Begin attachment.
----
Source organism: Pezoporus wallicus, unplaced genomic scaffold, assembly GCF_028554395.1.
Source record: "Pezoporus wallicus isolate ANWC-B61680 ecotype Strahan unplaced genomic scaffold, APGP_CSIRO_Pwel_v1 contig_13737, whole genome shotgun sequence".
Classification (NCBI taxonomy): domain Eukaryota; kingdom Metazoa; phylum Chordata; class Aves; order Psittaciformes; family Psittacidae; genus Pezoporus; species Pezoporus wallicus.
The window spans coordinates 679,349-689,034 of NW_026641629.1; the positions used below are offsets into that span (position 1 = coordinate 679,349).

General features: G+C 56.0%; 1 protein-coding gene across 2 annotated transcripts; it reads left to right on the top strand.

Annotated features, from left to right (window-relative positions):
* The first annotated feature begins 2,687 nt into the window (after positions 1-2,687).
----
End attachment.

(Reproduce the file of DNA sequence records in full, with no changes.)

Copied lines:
Source organism: Pezoporus wallicus, unplaced genomic scaffold, assembly GCF_028554395.1.
Source record: "Pezoporus wallicus isolate ANWC-B61680 ecotype Strahan unplaced genomic scaffold, APGP_CSIRO_Pwel_v1 contig_13737, whole genome shotgun sequence".
Classification (NCBI taxonomy): domain Eukaryota; kingdom Metazoa; phylum Chordata; class Aves; order Psittaciformes; family Psittacidae; genus Pezoporus; species Pezoporus wallicus.
The window spans coordinates 679,349-689,034 of NW_026641629.1; the positions used below are offsets into that span (position 1 = coordinate 679,349).

General features: G+C 56.0%; 1 protein-coding gene across 2 annotated transcripts; it reads left to right on the top strand.

Annotated features, from left to right (window-relative positions):
* The first annotated feature begins 2,687 nt into the window (after positions 1-2,687).